This week's Sunday Scribblings asks us to write a winter tale. Here is a beginning . . .
Once upon a time and very far away, near a scattering of islands in the southernmost sea, lived a pod of young mermaids. They sang songs, played surfing games in the sea, and chased fish to eat. Each day was endless. At night, they floated to sleep under the light of the moon.
As each mermaid became a certain age, she consulted the Book of Mermaids about her quest. One by one, the mermaids disappeared until only two were left, Dariella and Marel, the youngest mermaid. Marel wanted to leave their island home together, but Dariella insisted on going first. “This is the way of our people,” she said. “I must go on my quest alone.”
The next morning, before the sun came up, Dariella swam north, leaving Marel behind. “If I do not return, you know what to do.”
Day after day passed. Marel waited, thinking perhaps today would be the day that Dariella would return, flashing through the surf. Each morning, Marel searched the waves, looking for her sister. The palm trees and the sandy beaches were unchanged. Dariella did not return.
Marel found the Book of Mermaids hidden in a cave on the north edge of the island. She opened its silver leaves edged with seaweed, and learned she was to swim out into the deep sea, survive a storm, and find her destiny. She closed the book and hid it under the rocks.
On the last morning, Marel swam in ever larger circles around the island, hoping to find some hint in the deep green sea of what direction she was to travel. Suddenly, a storm blew up, and she could no longer see the island for the mountains of waves that thundered out of the north.
Marel was tossed up on the white breakers and down into the deepest troughs. She flailed against the dark waters, and even though she was a mermaid, she feared she would drown. As suddenly as the waves came out of the north, so they returned, carrying Marel with them in a torrent of black waves. With each moment, Marel became colder and colder until she was as cold as the ice that surrounded her.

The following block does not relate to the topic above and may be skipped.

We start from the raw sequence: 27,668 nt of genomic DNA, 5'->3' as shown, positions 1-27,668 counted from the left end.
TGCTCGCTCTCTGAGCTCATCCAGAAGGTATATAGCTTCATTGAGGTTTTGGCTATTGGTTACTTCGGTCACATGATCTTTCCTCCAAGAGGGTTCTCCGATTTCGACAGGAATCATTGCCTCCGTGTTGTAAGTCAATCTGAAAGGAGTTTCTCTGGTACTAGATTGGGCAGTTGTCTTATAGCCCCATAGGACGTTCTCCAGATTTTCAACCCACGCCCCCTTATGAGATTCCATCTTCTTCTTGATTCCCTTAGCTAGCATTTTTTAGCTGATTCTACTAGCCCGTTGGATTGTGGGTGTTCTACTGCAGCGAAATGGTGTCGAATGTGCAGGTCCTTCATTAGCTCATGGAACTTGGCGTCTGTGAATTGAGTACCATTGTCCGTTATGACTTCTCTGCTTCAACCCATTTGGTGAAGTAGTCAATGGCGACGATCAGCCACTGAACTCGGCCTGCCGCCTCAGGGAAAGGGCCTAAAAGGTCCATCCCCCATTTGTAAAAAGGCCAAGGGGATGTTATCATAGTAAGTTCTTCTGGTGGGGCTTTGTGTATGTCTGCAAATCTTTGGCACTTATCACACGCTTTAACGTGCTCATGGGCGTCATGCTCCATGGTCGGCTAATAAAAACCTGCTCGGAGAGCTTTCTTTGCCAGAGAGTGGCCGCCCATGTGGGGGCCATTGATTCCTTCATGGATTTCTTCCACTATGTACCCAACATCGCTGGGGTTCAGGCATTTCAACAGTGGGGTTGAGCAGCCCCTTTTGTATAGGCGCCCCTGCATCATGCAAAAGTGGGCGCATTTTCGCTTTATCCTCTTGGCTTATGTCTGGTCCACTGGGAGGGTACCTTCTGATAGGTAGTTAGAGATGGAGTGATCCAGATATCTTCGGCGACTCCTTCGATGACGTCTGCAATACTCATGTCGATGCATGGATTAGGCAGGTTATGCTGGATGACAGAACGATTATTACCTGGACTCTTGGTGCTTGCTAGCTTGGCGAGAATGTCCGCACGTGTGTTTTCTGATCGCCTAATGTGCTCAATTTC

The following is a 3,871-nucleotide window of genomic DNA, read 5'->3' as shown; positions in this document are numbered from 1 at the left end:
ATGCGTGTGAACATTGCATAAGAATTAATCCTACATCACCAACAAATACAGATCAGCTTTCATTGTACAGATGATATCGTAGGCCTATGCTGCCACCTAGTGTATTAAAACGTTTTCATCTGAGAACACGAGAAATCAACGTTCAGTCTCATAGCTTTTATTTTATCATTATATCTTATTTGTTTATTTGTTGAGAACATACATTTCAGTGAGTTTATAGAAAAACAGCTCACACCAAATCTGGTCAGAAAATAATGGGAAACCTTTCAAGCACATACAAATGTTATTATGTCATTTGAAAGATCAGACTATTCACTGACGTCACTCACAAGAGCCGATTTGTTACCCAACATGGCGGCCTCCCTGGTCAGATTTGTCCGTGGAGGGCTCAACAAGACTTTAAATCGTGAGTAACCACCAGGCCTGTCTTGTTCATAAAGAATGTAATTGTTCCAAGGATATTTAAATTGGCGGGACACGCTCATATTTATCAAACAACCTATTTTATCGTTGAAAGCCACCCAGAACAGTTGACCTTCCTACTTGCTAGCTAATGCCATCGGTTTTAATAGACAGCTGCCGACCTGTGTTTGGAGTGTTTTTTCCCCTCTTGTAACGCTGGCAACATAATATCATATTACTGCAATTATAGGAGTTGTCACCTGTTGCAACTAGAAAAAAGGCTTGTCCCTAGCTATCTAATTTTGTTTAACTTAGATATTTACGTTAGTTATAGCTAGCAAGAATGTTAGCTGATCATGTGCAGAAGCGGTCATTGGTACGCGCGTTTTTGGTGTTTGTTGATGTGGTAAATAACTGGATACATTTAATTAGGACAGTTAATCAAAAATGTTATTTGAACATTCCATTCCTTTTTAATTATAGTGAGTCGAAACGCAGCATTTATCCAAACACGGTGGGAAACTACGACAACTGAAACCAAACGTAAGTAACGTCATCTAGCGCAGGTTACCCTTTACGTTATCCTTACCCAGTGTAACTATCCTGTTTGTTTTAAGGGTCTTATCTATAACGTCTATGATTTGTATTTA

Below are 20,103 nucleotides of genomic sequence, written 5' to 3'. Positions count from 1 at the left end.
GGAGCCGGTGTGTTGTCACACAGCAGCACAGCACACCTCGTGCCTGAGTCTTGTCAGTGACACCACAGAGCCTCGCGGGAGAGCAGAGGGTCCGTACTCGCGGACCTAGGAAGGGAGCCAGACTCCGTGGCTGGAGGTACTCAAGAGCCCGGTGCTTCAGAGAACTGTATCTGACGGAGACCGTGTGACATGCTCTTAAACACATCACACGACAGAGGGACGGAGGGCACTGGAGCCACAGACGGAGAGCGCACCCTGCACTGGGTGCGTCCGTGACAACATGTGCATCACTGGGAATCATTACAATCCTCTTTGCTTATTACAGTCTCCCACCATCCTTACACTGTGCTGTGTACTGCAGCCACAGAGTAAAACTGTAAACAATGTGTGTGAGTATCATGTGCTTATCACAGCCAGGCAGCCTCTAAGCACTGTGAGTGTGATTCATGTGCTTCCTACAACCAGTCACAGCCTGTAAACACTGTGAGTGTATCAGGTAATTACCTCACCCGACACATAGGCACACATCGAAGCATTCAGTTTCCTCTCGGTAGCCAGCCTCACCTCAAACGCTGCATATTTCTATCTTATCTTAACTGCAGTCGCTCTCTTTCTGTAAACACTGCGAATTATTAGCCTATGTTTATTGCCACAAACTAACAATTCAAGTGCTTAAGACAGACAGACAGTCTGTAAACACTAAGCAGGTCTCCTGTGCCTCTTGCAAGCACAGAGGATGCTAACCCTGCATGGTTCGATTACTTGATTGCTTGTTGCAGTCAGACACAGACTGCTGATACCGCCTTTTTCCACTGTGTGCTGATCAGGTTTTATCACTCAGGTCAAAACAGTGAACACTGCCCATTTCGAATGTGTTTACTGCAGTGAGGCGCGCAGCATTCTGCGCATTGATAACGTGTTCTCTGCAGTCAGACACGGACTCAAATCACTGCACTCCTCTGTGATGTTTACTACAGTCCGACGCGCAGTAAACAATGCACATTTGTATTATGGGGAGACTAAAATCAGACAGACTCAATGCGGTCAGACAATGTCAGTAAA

She swam with the waves, sometimes floating, until she came to a curious island far to the north that was made of ice, where a majestic creature sat on a throne of silver, four large polar bears protecting the woman who sat there. A wave pushed her onto the island.
“Ah,” said the creature, “the smallest and youngest mermaid. I see the Book of Mermaids has called you here. You have come to join them, the very last of your kind.” She waved her hand, and Marel could see all of her sisters floating below her, frozen blue in the ice. One of the polar bears looked at her with great black eyes and growled.
“What would you wish me to do, oh majestic one, to meet my quest before I remain here?” For Marel knew that no one, not even the Queen of the North, could refuse her a quest.
The queen sat still and thought long. She roused herself from time to time to pet one of her polar bears, causing a shimmer of ice to fly out from her long dark cloak. Finally she said, “You must bring me proof you have caused a sailing ship to founder. If you do this, you may remain free.”
“What about my sisters?”
The queen of ice lifted her head and laughed, a sharp sound that cut the air like glass. “Go. I will think on your request and give my answer when you return. Mayhap you will find a pretty for my bears.” She laughed again.
Marel slipped into the icy water and began her long swim straight to the southern coast, where great craggy mountains rose from the ocean. Perhaps she would find a sailing ship there. And if she did not, she would see her sisters’ blue faces floating forever in her dreams.
. . . to be continued